Lt. Gov. Nancy Dahlstrom addresses the crowd during an inaugural celebration for her and Gov. Mike Dunleavy at Elizabeth Peratrovich Hall on Jan. 20, 2023.
Opinion: The many truths Dahlstrom will deny

Real conservatives wouldn’t be trashing the rule of law

Gov. Mike Dunleavy discusses his veto of a wide-ranging education bill during a press conference March 16 at the Alaska State Capitol. (Mark Sabbatini / Juneau Empire file photo)
Governor, please pay more attention to Alaskans

Our governor has been a busy guy on big issues.

Priya Helweg is the acting regional director and executive officer for the Region 10 Office of Intergovernmental and External Affairs, Office of the Secretary, U.S. Department of Health and Human Services. (Photo courtesy U.S. Department of Health and Human Services)
Happy Pride Month

This month is dedicated to acknowledging and uplifting the voices and experiences of the LGBTQI+ community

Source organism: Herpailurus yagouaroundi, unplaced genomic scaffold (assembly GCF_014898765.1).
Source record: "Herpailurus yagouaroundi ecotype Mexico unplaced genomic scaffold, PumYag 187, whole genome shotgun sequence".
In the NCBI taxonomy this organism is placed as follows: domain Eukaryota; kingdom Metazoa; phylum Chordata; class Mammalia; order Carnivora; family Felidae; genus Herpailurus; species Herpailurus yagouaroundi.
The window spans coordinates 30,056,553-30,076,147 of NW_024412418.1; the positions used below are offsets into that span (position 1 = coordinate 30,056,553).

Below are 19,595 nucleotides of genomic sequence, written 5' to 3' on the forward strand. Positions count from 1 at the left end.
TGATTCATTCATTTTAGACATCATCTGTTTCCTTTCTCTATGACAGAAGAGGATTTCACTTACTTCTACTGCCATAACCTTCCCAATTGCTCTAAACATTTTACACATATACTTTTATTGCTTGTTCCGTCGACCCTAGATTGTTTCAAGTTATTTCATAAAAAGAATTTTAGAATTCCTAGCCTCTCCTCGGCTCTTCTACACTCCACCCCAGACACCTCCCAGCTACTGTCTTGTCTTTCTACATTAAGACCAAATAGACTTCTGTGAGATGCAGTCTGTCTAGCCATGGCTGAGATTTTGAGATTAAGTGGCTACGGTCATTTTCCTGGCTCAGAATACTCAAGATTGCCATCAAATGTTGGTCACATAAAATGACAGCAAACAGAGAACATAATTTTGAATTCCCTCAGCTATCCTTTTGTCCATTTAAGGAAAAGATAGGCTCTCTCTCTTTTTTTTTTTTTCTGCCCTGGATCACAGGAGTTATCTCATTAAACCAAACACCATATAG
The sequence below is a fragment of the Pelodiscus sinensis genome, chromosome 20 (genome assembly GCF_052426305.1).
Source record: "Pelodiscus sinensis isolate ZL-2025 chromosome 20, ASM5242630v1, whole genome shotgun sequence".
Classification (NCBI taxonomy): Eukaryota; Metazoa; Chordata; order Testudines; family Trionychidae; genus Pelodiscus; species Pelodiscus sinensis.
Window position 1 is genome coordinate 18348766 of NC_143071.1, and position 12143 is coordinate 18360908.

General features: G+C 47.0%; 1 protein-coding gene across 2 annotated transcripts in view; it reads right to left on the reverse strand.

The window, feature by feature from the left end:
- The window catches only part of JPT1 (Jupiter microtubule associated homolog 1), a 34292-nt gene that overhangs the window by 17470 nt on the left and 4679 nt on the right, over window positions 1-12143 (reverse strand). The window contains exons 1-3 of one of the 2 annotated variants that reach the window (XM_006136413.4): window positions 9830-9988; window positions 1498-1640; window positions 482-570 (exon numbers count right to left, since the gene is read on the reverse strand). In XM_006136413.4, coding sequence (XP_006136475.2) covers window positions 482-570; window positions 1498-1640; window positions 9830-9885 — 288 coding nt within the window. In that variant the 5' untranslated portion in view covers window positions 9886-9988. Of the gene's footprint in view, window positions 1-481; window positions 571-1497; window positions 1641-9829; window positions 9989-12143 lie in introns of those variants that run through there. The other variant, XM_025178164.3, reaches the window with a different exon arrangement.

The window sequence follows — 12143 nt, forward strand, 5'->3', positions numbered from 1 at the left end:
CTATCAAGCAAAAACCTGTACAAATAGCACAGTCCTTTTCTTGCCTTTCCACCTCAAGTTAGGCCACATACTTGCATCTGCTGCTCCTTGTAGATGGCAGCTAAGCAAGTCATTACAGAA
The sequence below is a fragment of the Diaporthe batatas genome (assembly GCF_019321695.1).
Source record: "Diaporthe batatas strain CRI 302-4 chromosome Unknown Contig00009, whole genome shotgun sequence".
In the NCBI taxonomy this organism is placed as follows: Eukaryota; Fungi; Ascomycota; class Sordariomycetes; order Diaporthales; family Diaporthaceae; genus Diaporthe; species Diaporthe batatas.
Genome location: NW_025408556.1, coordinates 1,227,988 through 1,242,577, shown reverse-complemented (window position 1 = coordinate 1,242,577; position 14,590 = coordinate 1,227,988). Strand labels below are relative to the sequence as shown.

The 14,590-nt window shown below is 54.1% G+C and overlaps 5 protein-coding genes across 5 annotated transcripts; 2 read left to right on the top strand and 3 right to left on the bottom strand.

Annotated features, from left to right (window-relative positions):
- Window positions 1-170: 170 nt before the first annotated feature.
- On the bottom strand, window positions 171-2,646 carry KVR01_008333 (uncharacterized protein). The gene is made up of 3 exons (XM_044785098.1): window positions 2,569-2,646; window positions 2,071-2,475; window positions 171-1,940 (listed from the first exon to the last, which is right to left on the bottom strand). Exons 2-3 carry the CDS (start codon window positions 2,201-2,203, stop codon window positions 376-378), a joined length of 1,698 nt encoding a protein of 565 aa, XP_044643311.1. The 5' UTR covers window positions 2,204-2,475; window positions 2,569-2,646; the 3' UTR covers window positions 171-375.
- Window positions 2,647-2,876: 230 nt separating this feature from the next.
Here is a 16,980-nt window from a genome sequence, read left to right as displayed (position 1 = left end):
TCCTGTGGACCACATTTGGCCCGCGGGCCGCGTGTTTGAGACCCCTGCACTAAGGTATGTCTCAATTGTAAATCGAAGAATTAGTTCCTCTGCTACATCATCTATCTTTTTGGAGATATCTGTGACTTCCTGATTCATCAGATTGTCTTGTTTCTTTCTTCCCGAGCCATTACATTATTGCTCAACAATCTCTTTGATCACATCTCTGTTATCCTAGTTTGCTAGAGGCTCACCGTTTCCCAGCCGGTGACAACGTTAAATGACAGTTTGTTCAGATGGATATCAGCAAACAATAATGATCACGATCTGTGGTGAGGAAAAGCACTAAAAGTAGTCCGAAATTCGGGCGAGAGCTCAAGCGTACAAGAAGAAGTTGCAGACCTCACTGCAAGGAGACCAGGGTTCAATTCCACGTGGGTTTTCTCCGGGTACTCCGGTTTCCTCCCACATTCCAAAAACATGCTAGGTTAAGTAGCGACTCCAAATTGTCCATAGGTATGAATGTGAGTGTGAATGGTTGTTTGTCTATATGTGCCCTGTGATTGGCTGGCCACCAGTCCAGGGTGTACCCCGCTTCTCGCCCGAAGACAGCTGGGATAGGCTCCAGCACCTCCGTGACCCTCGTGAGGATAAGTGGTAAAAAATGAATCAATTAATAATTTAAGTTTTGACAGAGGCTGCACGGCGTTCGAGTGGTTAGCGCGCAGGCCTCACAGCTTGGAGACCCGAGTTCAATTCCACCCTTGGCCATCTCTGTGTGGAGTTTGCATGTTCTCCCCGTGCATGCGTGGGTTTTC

A roll of “I voted” stickers sit at the Alaska Division of Elections office in Juneau in 2022. (Ben Hohenstatt / Juneau Empire File)
Strengthening democracy: Native vote partners to boost voter registration

GOTNV and VPC are partnering to send over 4,000 voter registration applications this month to addresses and P.O. boxes all over Alaska

Hiroko Masuike/The New York Times
Former President Donald Trump arrives at Trump Tower after he was found guilty of all counts in his criminal trial in New York on May 30.
Opinion: Trump’s new fixers

Fixers from Alaska and elsewhere step in after guilty verdict

Ballot booths are set up inside Kenai City Hall on Thursday, Sept. 29, 2022, in Kenai, Alaska. (Ashlyn O’Hara/Peninsula Clarion)
Perspective from an election worker

Here is what I know about our Kenai Peninsula Borough election system

Apayauq Reitan, the first transgender woman to participate in the Iditarod, tells the House Education Committee on March 30, 2023, why she opposes a bill restricting transgender rights. (Mark Sabbatini/Juneau Empire file photo)
Opinion: The imaginary transgender sports crisis

House Bill 183 is a right-wing solution to a problem that doesn’t exist now and never will.